While scholars in composition studies are beginning to explore the myriad ways writing might be embodied (e.g. Haas and Witte, 2001), and while scholars in education have documented writing’s potential for social healing (Weinstein, 2009), we still understand relatively little about how to most productively use writing to physically heal. How, for whom, and under what conditions might people experience writing as healing—and how might we leverage such insight for the wellbeing of writing students, and for the public good more broadly?

The goal of this course is to be able to answer these questions by exploring writing’s relationship to the body, the social, and the soul.


Writing for Peace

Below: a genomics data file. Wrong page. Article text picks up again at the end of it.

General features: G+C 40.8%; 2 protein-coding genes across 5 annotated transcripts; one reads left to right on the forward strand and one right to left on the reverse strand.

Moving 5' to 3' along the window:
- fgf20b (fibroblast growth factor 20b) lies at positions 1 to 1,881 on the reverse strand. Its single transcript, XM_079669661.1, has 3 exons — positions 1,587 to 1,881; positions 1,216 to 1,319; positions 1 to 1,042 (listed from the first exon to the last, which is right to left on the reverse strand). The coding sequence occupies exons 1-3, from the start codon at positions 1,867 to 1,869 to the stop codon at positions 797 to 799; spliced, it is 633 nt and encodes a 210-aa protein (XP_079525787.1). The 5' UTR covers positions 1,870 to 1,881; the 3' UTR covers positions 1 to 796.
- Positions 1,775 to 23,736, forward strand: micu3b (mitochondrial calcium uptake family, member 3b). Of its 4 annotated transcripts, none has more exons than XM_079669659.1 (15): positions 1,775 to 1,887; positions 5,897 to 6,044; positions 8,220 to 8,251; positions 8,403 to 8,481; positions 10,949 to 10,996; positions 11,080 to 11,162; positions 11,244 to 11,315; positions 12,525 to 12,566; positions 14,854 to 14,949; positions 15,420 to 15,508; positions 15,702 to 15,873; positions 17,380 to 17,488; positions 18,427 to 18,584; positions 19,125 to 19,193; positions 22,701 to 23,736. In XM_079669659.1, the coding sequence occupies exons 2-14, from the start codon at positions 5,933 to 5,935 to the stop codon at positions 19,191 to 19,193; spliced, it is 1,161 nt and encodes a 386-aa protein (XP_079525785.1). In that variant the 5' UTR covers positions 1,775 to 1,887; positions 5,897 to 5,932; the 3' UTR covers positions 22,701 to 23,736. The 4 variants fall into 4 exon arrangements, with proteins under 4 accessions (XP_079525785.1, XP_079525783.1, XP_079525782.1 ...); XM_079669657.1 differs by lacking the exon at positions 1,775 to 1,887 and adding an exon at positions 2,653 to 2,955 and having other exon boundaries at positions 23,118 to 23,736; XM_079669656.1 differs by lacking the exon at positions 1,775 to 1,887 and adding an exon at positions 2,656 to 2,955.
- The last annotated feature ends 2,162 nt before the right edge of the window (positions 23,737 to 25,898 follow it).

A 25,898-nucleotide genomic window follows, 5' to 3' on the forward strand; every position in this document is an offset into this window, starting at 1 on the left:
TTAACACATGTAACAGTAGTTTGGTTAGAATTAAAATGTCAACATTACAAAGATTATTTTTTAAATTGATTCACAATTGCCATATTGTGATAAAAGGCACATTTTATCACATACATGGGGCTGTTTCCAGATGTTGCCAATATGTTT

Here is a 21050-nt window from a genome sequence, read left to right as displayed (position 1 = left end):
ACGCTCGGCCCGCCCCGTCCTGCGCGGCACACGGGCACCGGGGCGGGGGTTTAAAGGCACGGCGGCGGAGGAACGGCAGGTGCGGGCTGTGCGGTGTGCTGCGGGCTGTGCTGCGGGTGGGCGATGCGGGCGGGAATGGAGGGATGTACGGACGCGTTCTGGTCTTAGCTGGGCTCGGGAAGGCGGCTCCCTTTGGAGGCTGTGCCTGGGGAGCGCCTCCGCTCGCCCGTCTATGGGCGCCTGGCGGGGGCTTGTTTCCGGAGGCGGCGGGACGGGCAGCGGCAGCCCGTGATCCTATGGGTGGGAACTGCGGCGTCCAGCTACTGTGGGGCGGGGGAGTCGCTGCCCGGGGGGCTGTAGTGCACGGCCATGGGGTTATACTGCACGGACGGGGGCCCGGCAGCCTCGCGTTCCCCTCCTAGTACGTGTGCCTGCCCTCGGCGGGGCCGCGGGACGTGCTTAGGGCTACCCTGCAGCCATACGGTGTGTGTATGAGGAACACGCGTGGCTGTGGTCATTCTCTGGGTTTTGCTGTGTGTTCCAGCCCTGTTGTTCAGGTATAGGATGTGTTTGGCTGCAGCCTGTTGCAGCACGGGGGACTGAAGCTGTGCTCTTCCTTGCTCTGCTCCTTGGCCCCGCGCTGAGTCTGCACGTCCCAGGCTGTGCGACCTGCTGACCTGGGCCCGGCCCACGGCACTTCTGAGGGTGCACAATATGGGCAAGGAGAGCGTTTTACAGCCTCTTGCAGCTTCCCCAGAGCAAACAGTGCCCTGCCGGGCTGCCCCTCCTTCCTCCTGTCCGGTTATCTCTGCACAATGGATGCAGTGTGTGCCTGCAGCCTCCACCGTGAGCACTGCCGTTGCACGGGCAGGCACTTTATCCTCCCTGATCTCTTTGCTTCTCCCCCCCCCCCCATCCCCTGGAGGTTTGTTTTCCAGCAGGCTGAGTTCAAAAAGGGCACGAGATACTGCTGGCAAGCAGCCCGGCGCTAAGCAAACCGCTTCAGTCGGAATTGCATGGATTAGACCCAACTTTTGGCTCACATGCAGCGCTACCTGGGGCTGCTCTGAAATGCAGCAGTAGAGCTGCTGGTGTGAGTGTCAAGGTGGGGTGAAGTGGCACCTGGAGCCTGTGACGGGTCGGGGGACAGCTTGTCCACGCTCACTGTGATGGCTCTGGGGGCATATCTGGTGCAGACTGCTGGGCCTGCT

Expressive writing has been shown to heal physical and emotional trauma, but might it also promote peace? If so, how? This course, for upper level undergraduates and graduate students in education, explores these questions. In this class, we will conceptualize peace not as conflict resolution, but instead as conflict transformation, a holistic, long-term project, whose goal is equality and trust (Lederach, 2003). This concept of peace, we will learn, includes developing both inner peace and outer peace to promote long-term social harmony for societies recovering from conflict. Writing has a crucial role to play in this process. In exploring theories of peace, critical literacy, and activist pedagogy, this course provides students with cutting edge conceptual frameworks for understanding not only how writing works in the world, but also how writing can make the world better.